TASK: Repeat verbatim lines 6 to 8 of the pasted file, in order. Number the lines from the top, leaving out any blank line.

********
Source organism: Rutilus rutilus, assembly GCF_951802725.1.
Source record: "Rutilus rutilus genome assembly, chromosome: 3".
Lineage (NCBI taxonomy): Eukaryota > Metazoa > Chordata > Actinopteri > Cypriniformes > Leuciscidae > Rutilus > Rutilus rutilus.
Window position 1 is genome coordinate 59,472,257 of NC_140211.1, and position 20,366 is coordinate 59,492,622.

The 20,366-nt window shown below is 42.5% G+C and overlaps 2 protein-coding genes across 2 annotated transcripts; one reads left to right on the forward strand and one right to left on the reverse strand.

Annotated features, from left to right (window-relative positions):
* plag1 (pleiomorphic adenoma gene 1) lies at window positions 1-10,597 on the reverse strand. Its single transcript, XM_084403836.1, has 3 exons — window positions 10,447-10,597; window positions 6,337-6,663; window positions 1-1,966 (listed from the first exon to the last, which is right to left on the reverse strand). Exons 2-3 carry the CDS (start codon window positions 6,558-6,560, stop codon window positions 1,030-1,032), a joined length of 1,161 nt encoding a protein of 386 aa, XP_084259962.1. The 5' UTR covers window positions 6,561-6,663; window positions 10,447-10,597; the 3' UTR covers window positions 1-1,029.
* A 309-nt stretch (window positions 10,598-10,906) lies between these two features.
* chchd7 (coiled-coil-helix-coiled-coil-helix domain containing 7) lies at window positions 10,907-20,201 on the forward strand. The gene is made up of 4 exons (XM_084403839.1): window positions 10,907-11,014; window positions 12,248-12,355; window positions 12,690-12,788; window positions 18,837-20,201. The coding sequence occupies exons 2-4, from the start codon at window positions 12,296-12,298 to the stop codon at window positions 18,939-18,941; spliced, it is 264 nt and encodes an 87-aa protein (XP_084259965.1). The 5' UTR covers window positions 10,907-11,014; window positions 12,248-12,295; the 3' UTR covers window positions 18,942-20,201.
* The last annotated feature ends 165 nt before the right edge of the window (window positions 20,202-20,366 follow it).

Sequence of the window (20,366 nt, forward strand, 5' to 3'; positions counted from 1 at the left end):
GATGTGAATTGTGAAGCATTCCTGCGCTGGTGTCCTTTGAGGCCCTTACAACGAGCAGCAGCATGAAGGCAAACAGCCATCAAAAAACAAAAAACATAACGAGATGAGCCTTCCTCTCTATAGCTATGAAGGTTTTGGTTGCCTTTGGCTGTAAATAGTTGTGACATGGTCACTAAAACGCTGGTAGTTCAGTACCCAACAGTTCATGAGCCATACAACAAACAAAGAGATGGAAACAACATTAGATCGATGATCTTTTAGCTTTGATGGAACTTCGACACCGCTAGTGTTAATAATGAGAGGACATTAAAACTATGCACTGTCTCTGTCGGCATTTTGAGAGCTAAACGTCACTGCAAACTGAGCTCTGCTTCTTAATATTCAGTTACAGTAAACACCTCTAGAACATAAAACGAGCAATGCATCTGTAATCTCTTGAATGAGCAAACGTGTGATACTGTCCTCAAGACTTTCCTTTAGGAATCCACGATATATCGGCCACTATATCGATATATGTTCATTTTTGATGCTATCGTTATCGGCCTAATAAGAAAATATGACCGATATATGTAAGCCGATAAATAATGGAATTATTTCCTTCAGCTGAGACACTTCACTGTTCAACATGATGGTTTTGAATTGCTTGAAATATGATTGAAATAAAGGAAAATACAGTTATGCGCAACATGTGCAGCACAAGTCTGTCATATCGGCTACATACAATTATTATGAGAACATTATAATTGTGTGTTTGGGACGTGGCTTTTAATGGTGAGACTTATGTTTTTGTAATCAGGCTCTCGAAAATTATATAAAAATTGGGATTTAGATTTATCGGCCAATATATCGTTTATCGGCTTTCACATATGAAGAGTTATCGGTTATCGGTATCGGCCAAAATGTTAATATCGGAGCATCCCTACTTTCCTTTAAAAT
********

Annotated features, from left to right (window-relative positions):
* plag1 (pleiomorphic adenoma gene 1) lies at window positions 1-10,597 on the reverse strand. Its single transcript, XM_084403836.1, has 3 exons — window positions 10,447-10,597; window positions 6,337-6,663; window positions 1-1,966 (listed from the first exon to the last, which is right to left on the reverse strand). Exons 2-3 carry the CDS (start codon window positions 6,558-6,560, stop codon window positions 1,030-1,032), a joined length of 1,161 nt encoding a protein of 386 aa, XP_084259962.1. The 5' UTR covers window positions 6,561-6,663; window positions 10,447-10,597; the 3' UTR covers window positions 1-1,029.
* A 309-nt stretch (window positions 10,598-10,906) lies between these two features.